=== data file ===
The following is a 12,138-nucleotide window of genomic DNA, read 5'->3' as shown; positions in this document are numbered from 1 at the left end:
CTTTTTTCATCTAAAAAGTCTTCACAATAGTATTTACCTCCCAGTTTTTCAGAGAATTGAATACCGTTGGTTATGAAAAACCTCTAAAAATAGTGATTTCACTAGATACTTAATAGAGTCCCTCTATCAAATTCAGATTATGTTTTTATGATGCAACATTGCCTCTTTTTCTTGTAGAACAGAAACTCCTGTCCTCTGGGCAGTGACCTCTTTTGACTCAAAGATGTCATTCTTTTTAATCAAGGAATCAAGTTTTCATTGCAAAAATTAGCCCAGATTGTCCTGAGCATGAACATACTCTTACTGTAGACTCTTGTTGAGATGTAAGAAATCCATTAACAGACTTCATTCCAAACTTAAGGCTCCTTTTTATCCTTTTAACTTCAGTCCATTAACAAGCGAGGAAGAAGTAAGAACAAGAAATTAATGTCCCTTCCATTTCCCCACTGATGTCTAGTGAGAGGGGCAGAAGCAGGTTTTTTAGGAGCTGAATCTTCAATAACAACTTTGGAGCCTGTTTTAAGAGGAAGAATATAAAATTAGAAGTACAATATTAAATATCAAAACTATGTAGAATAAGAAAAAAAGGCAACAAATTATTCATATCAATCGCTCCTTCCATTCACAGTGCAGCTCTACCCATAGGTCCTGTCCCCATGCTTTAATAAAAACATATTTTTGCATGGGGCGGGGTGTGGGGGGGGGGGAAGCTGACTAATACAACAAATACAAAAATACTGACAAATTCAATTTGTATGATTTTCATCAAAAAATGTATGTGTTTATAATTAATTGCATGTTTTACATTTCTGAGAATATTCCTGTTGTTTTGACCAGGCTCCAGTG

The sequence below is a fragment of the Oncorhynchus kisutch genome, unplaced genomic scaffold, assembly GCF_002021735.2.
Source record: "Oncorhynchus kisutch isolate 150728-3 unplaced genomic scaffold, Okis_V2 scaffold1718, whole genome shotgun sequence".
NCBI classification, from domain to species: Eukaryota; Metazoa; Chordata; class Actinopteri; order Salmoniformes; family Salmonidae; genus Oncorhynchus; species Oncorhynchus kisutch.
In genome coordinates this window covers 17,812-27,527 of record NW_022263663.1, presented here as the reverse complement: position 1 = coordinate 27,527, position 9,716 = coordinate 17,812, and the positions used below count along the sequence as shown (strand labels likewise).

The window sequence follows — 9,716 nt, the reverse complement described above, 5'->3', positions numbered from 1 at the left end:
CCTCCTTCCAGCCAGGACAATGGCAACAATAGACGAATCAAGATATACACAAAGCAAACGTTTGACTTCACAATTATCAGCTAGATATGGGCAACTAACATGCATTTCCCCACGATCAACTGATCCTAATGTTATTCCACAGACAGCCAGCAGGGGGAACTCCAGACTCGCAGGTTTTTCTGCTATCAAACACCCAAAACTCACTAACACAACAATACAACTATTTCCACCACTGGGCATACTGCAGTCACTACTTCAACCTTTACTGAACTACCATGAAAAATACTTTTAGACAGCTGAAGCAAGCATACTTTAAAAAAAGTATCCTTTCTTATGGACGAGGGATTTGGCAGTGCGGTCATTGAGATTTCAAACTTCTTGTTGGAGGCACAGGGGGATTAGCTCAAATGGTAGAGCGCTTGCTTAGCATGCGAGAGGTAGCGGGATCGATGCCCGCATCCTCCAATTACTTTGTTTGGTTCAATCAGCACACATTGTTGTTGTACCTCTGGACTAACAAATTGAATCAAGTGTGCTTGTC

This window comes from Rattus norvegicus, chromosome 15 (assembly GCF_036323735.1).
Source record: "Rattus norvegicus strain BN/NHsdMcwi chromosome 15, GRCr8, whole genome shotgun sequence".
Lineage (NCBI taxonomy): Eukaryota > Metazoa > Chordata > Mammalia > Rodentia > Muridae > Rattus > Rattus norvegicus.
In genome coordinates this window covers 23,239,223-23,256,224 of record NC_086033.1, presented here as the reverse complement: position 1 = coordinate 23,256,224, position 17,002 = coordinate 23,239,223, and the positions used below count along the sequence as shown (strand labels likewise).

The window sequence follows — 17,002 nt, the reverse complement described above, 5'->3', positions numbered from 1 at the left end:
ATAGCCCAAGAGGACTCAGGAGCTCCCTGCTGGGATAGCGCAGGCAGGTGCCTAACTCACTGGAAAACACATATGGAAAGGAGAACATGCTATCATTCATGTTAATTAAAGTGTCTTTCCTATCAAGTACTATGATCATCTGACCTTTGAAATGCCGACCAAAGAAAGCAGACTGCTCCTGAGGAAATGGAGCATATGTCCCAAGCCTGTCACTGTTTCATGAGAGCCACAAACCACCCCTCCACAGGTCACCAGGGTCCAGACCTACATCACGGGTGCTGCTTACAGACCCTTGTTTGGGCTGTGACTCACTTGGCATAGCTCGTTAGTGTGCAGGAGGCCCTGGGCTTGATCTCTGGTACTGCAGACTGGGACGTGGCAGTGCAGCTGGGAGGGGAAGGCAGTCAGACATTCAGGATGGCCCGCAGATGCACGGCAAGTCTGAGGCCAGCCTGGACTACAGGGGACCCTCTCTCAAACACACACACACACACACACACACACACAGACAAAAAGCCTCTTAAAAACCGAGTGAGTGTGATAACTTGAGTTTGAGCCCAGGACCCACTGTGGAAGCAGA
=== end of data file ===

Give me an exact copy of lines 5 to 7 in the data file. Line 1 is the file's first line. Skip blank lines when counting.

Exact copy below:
NCBI classification, from domain to species: Eukaryota; Metazoa; Chordata; class Actinopteri; order Salmoniformes; family Salmonidae; genus Oncorhynchus; species Oncorhynchus kisutch.
In genome coordinates this window covers 17,812-27,527 of record NW_022263663.1, presented here as the reverse complement: position 1 = coordinate 27,527, position 9,716 = coordinate 17,812, and the positions used below count along the sequence as shown (strand labels likewise).

The window sequence follows — 9,716 nt, the reverse complement described above, 5'->3', positions numbered from 1 at the left end: